Just what is this award? Who are these people and creatures photographed here? Glad you asked. The Inkwell Awards is the brainchild of this man - Bob Almond. Now to fully understand what an inker does then look no further than what Bob did with Sal Velluto on the brilliant Black Panther run a few years back. Sure Sal's pencils looked good, but Sals pencils inked by Bob shone like nothing you're likely to see in a hurry. Why? Because Bob knows his craft and he is dedicated to it. He wants people to understand what an inker does and what an inker means to the wider community. He wants to raise awareness, so he came with the idea and planted the seeds of an award into a few heads.

See this fine specimen of a man? That's Tim Townsend. He's an inker and also part of the committee that's been working hard to come up with these awards. Call him a tracer and I hope he gives you a few to take home to your mother. Tim is one of the best you're likely to see. How good is he? The man will never be unemployed, that's for sure. Talk to any artist in this day and age and mention Tim's name and see them all stand up. Tell a penciler that Tim will be the inker on their book and see their faces crack open from the smiles. There are artists who'd happily strangle a puppy to have their pencils enhanced by Tim's inks.

That's respect. One other thing Tim is known for is his passion for the craft of inking. When I first interviewed him we spoke about what an inker brings to the table. Part of what he said follows, "Anyone who honestly thinks that inking is tracing is either not interested in comics to begin with or just wouldn't be intelligent enough to understand the explanation. Honestly, if it was that easy why wouldn't everyone be doing it? Why would some be considered better than others? Why would some be held in such high esteem by so many? It’s really a crime the way inking as an art form is generally dismissed by the public. Do we really need WIZARD to say inking is worthy in order to turn our attention towards it? If the droves of fans really understood that every single line they're looking at in their favourite (Inked) books were placed there by an inker and could see what the pencils looked like before hand, I think the THUD from their collective jaws hitting the floor would be loud enough would be really loud.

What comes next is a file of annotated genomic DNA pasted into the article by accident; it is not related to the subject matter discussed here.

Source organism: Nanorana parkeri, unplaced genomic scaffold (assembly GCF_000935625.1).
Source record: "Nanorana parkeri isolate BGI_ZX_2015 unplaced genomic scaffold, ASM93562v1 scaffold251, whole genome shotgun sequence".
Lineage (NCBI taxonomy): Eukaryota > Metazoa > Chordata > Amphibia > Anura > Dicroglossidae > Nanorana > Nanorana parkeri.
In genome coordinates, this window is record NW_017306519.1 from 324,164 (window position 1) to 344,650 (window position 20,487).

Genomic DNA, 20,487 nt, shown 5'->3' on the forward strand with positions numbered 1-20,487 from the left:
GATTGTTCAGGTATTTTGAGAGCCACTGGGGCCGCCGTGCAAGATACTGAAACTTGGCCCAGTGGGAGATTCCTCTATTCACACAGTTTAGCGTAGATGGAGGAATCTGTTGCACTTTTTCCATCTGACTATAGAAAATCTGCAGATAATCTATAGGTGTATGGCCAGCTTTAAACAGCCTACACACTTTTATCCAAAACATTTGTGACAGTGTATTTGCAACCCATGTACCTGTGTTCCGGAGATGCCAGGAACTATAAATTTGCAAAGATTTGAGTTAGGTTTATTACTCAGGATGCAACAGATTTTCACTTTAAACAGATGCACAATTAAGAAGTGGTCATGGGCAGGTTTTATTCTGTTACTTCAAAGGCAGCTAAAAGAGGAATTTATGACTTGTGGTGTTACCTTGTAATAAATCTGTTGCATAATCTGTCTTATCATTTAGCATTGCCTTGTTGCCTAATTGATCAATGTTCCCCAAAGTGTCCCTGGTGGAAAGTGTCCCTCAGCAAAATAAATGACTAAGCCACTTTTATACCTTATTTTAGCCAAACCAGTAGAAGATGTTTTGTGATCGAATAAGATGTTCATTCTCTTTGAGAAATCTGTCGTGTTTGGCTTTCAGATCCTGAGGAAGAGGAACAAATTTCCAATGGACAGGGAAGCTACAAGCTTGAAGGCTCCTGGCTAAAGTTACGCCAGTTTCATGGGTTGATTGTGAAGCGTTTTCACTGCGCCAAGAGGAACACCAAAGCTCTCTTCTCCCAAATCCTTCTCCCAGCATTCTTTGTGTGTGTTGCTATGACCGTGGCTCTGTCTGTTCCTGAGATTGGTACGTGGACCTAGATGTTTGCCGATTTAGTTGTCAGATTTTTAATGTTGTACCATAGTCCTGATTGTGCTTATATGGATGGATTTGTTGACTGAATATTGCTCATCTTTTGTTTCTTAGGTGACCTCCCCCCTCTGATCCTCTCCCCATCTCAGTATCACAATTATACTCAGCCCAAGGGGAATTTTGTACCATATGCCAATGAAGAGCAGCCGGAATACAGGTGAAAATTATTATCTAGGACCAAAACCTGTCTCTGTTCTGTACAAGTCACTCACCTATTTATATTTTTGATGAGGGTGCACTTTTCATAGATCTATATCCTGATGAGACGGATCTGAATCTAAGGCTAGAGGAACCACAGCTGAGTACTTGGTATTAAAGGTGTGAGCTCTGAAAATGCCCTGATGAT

"In a band the bass player is probably the least glamorous gig' one can have. Who gives a crap about bass players (except other bass players)? Well take that bass out of the music and what are you left with? Get my drift? Inking is far more than playing bass. We're responsible for more than just one aspect of the art. I love bass players BTW." Now if you think he's blowing air here imagine Led Zeppelin without John Paul Jones. Queen without John Deacon. The Who without John Entwistle. U2 without Adam Clayton. The Police without Sting. Pearl Jam without Jeff Ament. Sure it might sound alright, but seriously the music would fall down without the glue that holds it together. Inks are the glue that holds a comic together. The inks fill the dead space, they bring the art forward.